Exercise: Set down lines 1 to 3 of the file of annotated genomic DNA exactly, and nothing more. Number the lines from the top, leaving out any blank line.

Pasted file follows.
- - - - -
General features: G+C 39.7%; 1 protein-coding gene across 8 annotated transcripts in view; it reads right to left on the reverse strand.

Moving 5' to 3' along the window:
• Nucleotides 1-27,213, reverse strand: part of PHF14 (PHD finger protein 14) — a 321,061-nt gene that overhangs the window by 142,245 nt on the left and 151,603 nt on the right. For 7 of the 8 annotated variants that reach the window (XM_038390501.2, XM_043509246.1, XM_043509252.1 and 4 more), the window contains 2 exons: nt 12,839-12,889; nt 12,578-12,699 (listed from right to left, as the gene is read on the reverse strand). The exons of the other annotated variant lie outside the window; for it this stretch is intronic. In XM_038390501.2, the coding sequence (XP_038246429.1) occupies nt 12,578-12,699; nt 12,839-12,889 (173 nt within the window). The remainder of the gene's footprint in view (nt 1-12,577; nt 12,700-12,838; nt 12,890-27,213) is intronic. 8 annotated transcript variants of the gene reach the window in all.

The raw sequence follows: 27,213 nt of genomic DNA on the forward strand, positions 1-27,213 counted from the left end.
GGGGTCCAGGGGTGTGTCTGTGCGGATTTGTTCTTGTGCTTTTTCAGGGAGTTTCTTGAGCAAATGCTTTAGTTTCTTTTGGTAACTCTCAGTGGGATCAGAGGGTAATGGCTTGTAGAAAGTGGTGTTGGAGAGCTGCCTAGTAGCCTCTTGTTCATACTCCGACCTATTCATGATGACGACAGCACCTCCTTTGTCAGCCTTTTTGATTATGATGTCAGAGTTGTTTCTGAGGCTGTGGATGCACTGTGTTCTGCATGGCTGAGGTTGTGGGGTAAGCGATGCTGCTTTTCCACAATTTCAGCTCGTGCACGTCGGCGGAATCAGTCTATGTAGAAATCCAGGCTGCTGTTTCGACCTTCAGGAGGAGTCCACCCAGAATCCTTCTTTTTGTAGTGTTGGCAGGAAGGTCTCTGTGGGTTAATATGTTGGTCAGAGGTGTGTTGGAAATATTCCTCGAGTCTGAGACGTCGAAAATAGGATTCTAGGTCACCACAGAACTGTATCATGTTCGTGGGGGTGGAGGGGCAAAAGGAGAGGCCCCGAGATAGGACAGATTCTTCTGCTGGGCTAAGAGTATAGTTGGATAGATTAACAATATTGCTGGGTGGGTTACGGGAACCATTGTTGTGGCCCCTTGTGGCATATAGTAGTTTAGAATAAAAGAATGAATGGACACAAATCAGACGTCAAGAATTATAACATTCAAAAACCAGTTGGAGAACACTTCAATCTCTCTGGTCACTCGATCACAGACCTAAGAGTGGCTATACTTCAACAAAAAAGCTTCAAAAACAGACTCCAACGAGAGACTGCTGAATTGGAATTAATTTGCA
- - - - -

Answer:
General features: G+C 39.7%; 1 protein-coding gene across 8 annotated transcripts in view; it reads right to left on the reverse strand.

Moving 5' to 3' along the window:
• Nucleotides 1-27,213, reverse strand: part of PHF14 (PHD finger protein 14) — a 321,061-nt gene that overhangs the window by 142,245 nt on the left and 151,603 nt on the right. For 7 of the 8 annotated variants that reach the window (XM_038390501.2, XM_043509246.1, XM_043509252.1 and 4 more), the window contains 2 exons: nt 12,839-12,889; nt 12,578-12,699 (listed from right to left, as the gene is read on the reverse strand). The exons of the other annotated variant lie outside the window; for it this stretch is intronic. In XM_038390501.2, the coding sequence (XP_038246429.1) occupies nt 12,578-12,699; nt 12,839-12,889 (173 nt within the window). The remainder of the gene's footprint in view (nt 1-12,577; nt 12,700-12,838; nt 12,890-27,213) is intronic. 8 annotated transcript variants of the gene reach the window in all.